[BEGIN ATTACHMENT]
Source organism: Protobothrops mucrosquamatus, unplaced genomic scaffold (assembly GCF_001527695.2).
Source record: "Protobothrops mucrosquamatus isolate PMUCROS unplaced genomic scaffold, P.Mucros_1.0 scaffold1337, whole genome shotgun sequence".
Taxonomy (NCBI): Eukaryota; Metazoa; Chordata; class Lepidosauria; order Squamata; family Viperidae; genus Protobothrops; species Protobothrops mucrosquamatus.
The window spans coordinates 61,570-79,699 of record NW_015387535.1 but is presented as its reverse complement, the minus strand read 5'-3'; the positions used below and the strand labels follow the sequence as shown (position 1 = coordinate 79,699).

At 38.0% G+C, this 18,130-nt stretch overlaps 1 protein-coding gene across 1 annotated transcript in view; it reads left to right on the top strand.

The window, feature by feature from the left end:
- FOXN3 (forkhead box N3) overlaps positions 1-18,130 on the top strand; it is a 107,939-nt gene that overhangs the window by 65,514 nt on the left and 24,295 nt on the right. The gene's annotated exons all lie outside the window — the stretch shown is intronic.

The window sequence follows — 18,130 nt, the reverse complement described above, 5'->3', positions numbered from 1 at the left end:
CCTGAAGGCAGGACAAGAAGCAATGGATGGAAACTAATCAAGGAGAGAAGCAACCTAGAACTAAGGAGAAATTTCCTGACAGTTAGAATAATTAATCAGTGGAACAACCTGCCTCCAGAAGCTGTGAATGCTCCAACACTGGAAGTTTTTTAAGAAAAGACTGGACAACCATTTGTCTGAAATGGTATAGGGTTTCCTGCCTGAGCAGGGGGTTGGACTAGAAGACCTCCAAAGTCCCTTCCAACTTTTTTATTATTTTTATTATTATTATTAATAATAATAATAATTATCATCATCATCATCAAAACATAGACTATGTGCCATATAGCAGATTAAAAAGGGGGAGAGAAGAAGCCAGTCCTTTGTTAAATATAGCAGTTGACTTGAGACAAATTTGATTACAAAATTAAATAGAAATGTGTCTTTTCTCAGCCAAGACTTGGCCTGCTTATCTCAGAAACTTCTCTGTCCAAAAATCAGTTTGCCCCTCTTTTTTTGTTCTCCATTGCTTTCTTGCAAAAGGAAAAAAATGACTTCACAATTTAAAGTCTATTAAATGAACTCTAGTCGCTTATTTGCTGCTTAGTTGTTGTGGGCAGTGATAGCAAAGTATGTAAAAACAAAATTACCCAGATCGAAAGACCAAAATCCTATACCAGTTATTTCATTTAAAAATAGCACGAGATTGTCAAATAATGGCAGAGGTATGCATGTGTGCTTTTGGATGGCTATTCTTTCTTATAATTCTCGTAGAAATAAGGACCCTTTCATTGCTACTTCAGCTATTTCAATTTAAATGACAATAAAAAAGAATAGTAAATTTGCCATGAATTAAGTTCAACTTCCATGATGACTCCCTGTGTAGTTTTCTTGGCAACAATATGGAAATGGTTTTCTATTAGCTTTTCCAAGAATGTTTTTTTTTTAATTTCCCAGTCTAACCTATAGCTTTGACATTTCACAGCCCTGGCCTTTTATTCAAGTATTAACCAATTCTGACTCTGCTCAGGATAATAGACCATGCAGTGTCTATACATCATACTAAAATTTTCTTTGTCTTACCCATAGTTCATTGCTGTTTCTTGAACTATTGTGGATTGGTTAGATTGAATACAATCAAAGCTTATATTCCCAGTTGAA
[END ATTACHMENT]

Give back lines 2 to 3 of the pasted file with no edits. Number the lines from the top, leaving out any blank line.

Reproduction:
Source record: "Protobothrops mucrosquamatus isolate PMUCROS unplaced genomic scaffold, P.Mucros_1.0 scaffold1337, whole genome shotgun sequence".
Taxonomy (NCBI): Eukaryota; Metazoa; Chordata; class Lepidosauria; order Squamata; family Viperidae; genus Protobothrops; species Protobothrops mucrosquamatus.